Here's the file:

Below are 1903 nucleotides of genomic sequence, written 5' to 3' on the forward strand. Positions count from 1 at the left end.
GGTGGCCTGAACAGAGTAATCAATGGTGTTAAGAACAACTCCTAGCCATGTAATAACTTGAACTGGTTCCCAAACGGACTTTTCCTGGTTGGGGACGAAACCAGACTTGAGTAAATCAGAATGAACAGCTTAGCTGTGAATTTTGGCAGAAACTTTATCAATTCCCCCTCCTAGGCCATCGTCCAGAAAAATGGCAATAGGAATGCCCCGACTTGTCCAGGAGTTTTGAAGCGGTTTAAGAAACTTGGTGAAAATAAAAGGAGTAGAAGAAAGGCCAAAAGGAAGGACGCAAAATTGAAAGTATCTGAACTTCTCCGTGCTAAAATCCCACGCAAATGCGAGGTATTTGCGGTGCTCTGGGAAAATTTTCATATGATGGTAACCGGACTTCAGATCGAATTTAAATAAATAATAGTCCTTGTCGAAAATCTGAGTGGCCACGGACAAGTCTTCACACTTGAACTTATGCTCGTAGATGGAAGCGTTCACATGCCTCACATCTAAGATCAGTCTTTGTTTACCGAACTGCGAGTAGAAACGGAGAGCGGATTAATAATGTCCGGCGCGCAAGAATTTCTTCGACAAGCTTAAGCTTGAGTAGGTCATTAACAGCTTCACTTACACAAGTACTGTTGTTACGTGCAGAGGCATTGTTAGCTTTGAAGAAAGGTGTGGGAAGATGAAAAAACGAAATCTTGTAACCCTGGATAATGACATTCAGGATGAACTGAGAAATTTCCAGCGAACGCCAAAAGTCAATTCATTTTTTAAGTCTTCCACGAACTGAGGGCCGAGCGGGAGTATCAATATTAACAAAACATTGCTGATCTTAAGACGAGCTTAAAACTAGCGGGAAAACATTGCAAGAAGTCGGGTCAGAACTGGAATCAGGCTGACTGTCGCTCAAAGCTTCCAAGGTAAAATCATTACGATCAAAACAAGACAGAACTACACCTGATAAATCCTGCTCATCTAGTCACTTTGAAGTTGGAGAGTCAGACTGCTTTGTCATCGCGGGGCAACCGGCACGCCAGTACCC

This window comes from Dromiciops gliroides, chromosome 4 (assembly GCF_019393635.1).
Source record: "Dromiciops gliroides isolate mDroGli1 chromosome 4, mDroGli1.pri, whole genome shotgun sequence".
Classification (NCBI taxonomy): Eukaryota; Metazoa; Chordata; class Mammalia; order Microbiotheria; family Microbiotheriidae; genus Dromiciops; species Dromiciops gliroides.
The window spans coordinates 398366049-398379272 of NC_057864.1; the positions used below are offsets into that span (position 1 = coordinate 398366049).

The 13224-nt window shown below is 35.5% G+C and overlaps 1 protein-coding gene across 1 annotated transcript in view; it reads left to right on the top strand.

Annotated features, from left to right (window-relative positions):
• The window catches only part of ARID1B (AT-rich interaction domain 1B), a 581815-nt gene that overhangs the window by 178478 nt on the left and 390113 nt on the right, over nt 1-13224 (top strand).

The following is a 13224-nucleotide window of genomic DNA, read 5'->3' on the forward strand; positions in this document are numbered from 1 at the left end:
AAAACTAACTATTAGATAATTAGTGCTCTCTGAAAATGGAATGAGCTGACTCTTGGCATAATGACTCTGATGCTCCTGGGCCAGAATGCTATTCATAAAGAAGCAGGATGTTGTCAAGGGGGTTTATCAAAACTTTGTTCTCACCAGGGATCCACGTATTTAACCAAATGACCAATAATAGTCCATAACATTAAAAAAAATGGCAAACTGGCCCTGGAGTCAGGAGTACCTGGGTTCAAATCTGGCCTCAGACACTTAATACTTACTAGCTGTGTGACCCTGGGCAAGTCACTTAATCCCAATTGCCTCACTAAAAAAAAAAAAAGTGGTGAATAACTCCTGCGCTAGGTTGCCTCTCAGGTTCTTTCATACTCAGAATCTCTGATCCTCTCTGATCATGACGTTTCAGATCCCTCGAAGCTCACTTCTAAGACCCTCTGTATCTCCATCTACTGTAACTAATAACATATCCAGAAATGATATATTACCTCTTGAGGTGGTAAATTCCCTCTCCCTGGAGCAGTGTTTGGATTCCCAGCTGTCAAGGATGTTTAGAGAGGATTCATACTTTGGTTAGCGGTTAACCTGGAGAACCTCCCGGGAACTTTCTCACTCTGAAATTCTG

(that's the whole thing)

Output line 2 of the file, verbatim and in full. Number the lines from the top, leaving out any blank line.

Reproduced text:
GGTGGCCTGAACAGAGTAATCAATGGTGTTAAGAACAACTCCTAGCCATGTAATAACTTGAACTGGTTCCCAAACGGACTTTTCCTGGTTGGGGACGAAACCAGACTTGAGTAAATCAGAATGAACAGCTTAGCTGTGAATTTTGGCAGAAACTTTATCAATTCCCCCTCCTAGGCCATCGTCCAGAAAAATGGCAATAGGAATGCCCCGACTTGTCCAGGAGTTTTGAAGCGGTTTAAGAAACTTGGTGAAAATAAAAGGAGTAGAAGAAAGGCCAAAAGGAAGGACGCAAAATTGAAAGTATCTGAACTTCTCCGTGCTAAAATCCCACGCAAATGCGAGGTATTTGCGGTGCTCTGGGAAAATTTTCATATGATGGTAACCGGACTTCAGATCGAATTTAAATAAATAATAGTCCTTGTCGAAAATCTGAGTGGCCACGGACAAGTCTTCACACTTGAACTTATGCTCGTAGATGGAAGCGTTCACATGCCTCACATCTAAGATCAGTCTTTGTTTACCGAACTGCGAGTAGAAACGGAGAGCGGATTAATAATGTCCGGCGCGCAAGAATTTCTTCGACAAGCTTAAGCTTGAGTAGGTCATTAACAGCTTCACTTACACAAGTACTGTTGTTACGTGCAGAGGCATTGTTAGCTTTGAAGAAAGGTGTGGGAAGATGAAAAAACGAAATCTTGTAACCCTGGATAATGACATTCAGGATGAACTGAGAAATTTCCAGCGAACGCCAAAAGTCAATTCATTTTTTAAGTCTTCCACGAACTGAGGGCCGAGCGGGAGTATCAATATTAACAAAACATTGCTGATCTTAAGACGAGCTTAAAACTAGCGGGAAAACATTGCAAGAAGTCGGGTCAGAACTGGAATCAGGCTGACTGTCGCTCAAAGCTTCCAAGGTAAAATCATTACGATCAAAACAAGACAGAACTACACCTGATAAATCCTGCTCATCTAGTCACTTTGAAGTTGGAGAGTCAGACTGCTTTGTCATCGCGGGGCAACCGGCACGCCAGTACCC